Sarah Burke's friends will bring their snowflakes to Sochi, wearing necklaces shaped like the snowflake tattoo the late Canadian star had etched on her foot.
"When they accepted halfpipe skiing, my first thought was, 'This is Sarah's Olympics,'" said one of Burke's many protégés, American halfpipe skier Angeli VanLaanen.
Each time an athlete in the new Olympic sports of ski halfpipe and slopestyle steps into the starting gate, they'll have Burke to thank.
A beloved mentor among her competition, Burke lobbied hard for a number of causes: Equal pay for women in action sports, inclusion of all the freeskiing disciplines for women in the X Games and, ultimately, acceptance of those events into the Olympic Games.
Burke died Jan. 19, 2012, nine days after a training accident on a halfpipe in Park City, Utah, and about nine months after the International Olympic Committee said 'yes' to her longtime dream.
The four-time Winter X Games champion was 29, in the prime of her career.
It was a loss that stole away the soul of the sport and its best skier. Burke was the first woman to land a 720-degree jump, a 900 and a 1080 in a halfpipe in competition. She would've been the favorite to win halfpipe skiing's first Olympic gold medal. Instead, it hits the biggest stage in sports looking for a star — trying to replace the irreplaceable.
"A lot of people say she's still the most influential girl in freeskiing today," said Mike Hanley, a longtime freestyle skier and coach. "She pushed the technical level of the sport so far. But she had such an amazing sense of balance in life, between the image she put out and the level of technical skiing she was capable of. She was the full package that I'd hope all the girls out there are aspiring for."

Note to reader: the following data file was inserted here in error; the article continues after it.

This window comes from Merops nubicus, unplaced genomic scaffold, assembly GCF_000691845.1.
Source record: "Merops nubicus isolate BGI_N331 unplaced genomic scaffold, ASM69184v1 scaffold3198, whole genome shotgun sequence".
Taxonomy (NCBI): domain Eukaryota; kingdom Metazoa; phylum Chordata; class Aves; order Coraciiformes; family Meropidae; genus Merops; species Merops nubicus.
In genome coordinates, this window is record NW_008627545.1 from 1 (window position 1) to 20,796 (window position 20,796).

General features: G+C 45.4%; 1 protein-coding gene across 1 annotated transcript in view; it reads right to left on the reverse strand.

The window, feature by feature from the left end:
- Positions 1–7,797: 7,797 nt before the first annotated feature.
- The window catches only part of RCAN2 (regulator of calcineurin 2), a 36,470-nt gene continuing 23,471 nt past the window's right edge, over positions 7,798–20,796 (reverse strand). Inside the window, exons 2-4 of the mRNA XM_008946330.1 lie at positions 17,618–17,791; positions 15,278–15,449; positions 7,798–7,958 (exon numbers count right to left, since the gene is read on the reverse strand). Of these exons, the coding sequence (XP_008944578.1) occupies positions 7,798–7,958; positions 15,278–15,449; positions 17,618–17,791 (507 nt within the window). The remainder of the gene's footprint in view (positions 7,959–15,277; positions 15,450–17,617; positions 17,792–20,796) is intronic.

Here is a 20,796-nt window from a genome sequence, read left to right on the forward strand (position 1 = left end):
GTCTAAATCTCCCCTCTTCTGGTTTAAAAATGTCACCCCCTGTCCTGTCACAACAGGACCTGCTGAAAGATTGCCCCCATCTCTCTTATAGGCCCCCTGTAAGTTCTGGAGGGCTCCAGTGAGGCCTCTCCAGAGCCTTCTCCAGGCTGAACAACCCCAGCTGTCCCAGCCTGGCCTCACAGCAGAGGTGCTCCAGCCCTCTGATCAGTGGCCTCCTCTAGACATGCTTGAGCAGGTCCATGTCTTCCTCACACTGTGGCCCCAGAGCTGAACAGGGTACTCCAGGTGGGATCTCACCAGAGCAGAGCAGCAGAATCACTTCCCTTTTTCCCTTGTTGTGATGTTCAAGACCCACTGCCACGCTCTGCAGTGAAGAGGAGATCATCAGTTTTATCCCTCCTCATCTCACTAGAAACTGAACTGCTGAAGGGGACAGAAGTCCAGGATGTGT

Instead of everyone chasing Burke in Sochi, there will be three or four top contenders. They include Maddie Bowman, the 20-year-old from South Lake Tahoe, Calif., who is coming off a win at the Winter X Games. VanLaanen, who overcame a scary and hard-to-detect bout with Lyme disease, could be in the mix.
There's also Canada's Roz Groenewoud, a one-time teammate of Burke's, who is rounding into form after knee injuries. Before every contest, "Roz G" and Burke used to stand at the top and shout, "Let's stay on top, one-two, one-two."
It's a lonelier starting tent these days.
"She was extremely driven, extremely competitive, wanted to win, wanted to do her best, but it never colored who she was," Groenewoud said. "It never made her less compassionate or less generous with complements or anything like that. It's a good lesson for people outside of sports, as well. A good universal message."